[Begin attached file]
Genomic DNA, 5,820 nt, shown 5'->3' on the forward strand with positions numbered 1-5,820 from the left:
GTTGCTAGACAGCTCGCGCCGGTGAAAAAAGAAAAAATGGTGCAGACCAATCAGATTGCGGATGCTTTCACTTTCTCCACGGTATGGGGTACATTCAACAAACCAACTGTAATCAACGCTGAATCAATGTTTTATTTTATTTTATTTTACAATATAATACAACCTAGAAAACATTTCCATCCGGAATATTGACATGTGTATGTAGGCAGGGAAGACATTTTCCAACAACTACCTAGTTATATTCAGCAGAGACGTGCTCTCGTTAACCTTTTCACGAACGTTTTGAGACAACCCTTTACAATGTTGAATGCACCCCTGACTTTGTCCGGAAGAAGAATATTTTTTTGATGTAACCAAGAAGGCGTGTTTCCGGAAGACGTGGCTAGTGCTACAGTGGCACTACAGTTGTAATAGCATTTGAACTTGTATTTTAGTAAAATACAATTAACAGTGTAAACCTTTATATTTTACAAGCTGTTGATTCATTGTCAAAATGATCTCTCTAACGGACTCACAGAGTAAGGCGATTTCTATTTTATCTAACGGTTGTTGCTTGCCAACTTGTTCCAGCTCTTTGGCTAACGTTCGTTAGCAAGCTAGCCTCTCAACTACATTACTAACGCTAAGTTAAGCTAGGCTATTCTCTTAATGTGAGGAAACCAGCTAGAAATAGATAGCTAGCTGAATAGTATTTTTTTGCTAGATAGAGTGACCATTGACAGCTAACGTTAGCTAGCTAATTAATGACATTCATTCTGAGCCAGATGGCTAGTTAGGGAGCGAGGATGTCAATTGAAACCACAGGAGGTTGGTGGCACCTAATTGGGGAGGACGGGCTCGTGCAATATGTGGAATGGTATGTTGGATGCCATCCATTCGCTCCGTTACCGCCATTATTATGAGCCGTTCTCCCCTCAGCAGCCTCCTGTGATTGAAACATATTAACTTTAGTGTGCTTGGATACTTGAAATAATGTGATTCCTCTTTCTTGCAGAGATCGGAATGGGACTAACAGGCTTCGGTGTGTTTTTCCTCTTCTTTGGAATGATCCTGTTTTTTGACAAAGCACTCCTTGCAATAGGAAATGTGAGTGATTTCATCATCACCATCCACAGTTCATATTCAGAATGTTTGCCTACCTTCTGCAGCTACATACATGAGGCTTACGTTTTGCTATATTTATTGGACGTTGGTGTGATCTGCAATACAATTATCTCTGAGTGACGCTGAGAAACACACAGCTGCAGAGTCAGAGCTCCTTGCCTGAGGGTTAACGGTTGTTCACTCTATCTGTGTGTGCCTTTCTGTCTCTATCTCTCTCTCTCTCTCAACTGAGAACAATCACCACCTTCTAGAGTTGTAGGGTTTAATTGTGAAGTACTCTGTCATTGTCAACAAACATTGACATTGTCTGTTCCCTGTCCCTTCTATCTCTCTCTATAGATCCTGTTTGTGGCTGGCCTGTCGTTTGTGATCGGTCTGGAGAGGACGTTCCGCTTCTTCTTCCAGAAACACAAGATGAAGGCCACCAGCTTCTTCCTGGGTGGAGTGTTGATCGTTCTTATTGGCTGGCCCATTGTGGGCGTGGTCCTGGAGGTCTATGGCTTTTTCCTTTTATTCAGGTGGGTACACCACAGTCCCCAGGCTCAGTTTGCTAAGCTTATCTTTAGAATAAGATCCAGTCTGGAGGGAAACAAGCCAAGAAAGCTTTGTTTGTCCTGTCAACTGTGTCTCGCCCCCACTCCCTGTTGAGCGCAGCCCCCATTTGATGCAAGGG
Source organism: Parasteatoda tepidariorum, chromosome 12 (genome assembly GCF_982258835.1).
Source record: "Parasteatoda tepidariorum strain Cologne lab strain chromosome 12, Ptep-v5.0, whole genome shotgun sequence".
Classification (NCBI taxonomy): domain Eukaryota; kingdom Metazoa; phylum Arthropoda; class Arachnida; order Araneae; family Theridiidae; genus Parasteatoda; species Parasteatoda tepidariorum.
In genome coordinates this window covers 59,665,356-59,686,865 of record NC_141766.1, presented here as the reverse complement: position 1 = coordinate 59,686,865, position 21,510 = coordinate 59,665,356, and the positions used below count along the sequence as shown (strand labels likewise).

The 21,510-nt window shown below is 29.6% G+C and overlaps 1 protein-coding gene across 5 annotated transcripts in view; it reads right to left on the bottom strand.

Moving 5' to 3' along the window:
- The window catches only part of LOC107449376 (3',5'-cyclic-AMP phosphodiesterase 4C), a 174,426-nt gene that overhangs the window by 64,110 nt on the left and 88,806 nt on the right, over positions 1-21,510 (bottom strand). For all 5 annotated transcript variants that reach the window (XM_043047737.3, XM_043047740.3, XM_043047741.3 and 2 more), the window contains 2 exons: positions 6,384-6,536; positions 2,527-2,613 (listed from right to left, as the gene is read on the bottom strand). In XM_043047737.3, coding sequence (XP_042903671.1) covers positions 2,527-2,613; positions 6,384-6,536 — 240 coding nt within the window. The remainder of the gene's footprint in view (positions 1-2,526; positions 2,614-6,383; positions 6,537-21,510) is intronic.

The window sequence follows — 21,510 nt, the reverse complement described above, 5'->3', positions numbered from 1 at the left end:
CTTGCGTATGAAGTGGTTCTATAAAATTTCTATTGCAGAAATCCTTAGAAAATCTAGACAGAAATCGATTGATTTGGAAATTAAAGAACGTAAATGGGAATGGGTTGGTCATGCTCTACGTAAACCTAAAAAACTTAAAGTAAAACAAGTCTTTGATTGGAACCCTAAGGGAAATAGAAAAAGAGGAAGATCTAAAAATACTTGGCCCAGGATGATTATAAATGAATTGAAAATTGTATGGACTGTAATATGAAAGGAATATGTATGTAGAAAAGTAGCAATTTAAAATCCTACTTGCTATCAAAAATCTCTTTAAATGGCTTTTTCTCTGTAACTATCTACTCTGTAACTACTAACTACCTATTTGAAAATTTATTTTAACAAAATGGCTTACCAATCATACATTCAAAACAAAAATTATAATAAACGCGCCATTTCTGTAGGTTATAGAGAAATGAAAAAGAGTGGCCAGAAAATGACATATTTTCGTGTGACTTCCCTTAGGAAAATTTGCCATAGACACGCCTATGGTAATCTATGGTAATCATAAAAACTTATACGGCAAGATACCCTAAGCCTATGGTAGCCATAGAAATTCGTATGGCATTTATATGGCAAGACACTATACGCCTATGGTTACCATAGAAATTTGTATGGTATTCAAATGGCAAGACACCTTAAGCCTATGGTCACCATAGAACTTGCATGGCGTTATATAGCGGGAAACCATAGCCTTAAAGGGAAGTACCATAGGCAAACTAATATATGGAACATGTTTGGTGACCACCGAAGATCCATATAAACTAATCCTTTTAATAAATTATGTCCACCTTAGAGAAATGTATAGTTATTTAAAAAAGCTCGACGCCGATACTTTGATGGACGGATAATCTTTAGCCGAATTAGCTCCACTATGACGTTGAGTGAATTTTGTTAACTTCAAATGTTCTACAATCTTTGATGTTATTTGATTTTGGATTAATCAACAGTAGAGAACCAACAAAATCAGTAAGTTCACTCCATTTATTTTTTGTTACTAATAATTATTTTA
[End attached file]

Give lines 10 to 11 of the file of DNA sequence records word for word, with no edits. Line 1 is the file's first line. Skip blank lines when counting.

The window sequence follows — 21,510 nt, the reverse complement described above, 5'->3', positions numbered from 1 at the left end:
CTTGCGTATGAAGTGGTTCTATAAAATTTCTATTGCAGAAATCCTTAGAAAATCTAGACAGAAATCGATTGATTTGGAAATTAAAGAACGTAAATGGGAATGGGTTGGTCATGCTCTACGTAAACCTAAAAAACTTAAAGTAAAACAAGTCTTTGATTGGAACCCTAAGGGAAATAGAAAAAGAGGAAGATCTAAAAATACTTGGCCCAGGATGATTATAAATGAATTGAAAATTGTATGGACTGTAATATGAAAGGAATATGTATGTAGAAAAGTAGCAATTTAAAATCCTACTTGCTATCAAAAATCTCTTTAAATGGCTTTTTCTCTGTAACTATCTACTCTGTAACTACTAACTACCTATTTGAAAATTTATTTTAACAAAATGGCTTACCAATCATACATTCAAAACAAAAATTATAATAAACGCGCCATTTCTGTAGGTTATAGAGAAATGAAAAAGAGTGGCCAGAAAATGACATATTTTCGTGTGACTTCCCTTAGGAAAATTTGCCATAGACACGCCTATGGTAATCTATGGTAATCATAAAAACTTATACGGCAAGATACCCTAAGCCTATGGTAGCCATAGAAATTCGTATGGCATTTATATGGCAAGACACTATACGCCTATGGTTACCATAGAAATTTGTATGGTATTCAAATGGCAAGACACCTTAAGCCTATGGTCACCATAGAACTTGCATGGCGTTATATAGCGGGAAACCATAGCCTTAAAGGGAAGTACCATAGGCAAACTAATATATGGAACATGTTTGGTGACCACCGAAGATCCATATAAACTAATCCTTTTAATAAATTATGTCCACCTTAGAGAAATGTATAGTTATTTAAAAAAGCTCGACGCCGATACTTTGATGGACGGATAATCTTTAGCCGAATTAGCTCCACTATGACGTTGAGTGAATTTTGTTAACTTCAAATGTTCTACAATCTTTGATGTTATTTGATTTTGGATTAATCAACAGTAGAGAACCAACAAAATCAGTAAGTTCACTCCATTTATTTTTTGTTACTAATAATTATTTTA